The surname Dot is a Welsh
name of old Celtic origin. The surname is from one of the various related Old English personal names Dodd, Dodda, Dudd, or Dudda, which were all in common use until the 14th century. The name Dot may also be a nickname
surname derived from the Germanic root "dudd" or "dodd," which means something rounded; thus, it would have been used to denote a round, lumpish person, or a stupid person. The surname Dot may also be derived from the Old English word "dydrian," which means deceiver or rascal, or from the word "dod," which means to make bare or to cut off. The application of the name Dot is obvious in the former case, while the nickname would denote a bald person in the latter case.
Early Origins of the Dot family
The surname Dot was first found in Cheshire
, at Edge, a civil parish in the unitary authority of Cheshire
West and Chester. George Ormerod (1785-1873) wrote the following about the family: "About the time of Henry II., Hova, son of Cadwgan Dot, married the daughter and heiress of the Lord of Edge, with whom he had the fourth of that manor. It is probable that the Lord of Edge was son of Edwin, who before the Conquest was sole proprietor of eight manors; we may call him a Saxon thane. It appears by Domesday that Dot was the Saxon lord of sixteen manors, from which all of which he was ejected; we may presume he was identical with Cadwgan Dot."
Early History of the Dot family
This web page shows only a small excerpt of our Dot research.Another 227 words (16 lines of text) covering the years 1671, 1743, 1693, 1719, 1717, 1719, 1729 and 1777 are included under the topic Early Dot History in all our PDF Extended History products and printed products wherever possible.
Dot Spelling Variations
Compared to other ancient cultures found in the British Isles, the number of Welsh
surnames are relatively few, but there are an inordinately large number of spelling variations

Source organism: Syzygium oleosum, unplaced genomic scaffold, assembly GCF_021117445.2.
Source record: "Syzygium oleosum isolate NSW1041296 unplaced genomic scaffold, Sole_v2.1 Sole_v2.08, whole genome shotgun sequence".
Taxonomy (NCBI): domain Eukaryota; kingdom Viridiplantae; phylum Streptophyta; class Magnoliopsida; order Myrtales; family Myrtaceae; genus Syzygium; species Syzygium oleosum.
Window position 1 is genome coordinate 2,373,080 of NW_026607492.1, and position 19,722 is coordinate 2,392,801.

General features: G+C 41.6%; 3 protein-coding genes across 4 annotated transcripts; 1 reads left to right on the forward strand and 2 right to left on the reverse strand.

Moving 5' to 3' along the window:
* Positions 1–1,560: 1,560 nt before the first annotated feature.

. These spelling variations
began almost as soon as surname usage became common. People could not specify how to spell their own names leaving the specific recording up to the individual scribe or priest. Those recorders would then spell the names as they heard them, causing many different variations. Later, many Welsh
names were recorded in English. This transliteration process was extremely imprecise since the Brythonic Celtic
language of the Welsh
used many sounds the English language was not accustomed to. Finally, some variations occurred by the individual's design: a branch loyalty within a family, a religious adherence, or even patriotic affiliations were indicated by spelling variations of one's name. The Dot name over the years has been spelled Dodd, Dod, Dot, Dodds, Dods and others.
Early Notables of the Dot family (pre 1700)
Prominent amongst the family during the late Middle Ages was Sir Anthony Dod of Edge, Commander of the English archers at the Battle of Agincourt; John Dodd (c.
1693-1719), an English politician, Member of Parliament... Another 34 words (2 lines of text) are included under the topic Early Dot Notables in all our PDF Extended History products and printed products wherever possible.
Migration of the Dot family to Ireland
Some of the Dot family moved to Ireland
, but this topic is not covered in this excerpt.Another 135 words (10 lines of text) about their life in Ireland is included in all our PDF Extended History products and printed products wherever possible.
Migration of the Dot family to the New World and Oceana
began to emigrate to North America in the late 1800s and early 1900s in search of land, work, and freedom. Those that arrived helped shape the industry, commerce, and the cultural heritage of both Canada and the United States. The records regarding immigration and passenger show a number of people bearing the name Dot: Laurence Dod who settled in New Hampshire
in 1718; Thomas Dod settled in Barbados in 1679 with his wife Margaret; James Dod settled in Boston in 1635.
The Dot Motto
The motto was originally a war cry or slogan. Mottoes first began to be shown with arms in the 14th and 15th centuries, but were not in general use until the 17th century. Thus the oldest coats of arms generally do not include a motto. Mottoes seldom form part of the grant of arms: Under most heraldic authorities, a motto is an optional component of the coat of arms, and can be added to or changed at will; many families have chosen not to display a motto.
Motto: In copia cautus
Motto Translation: Careful amid plenty.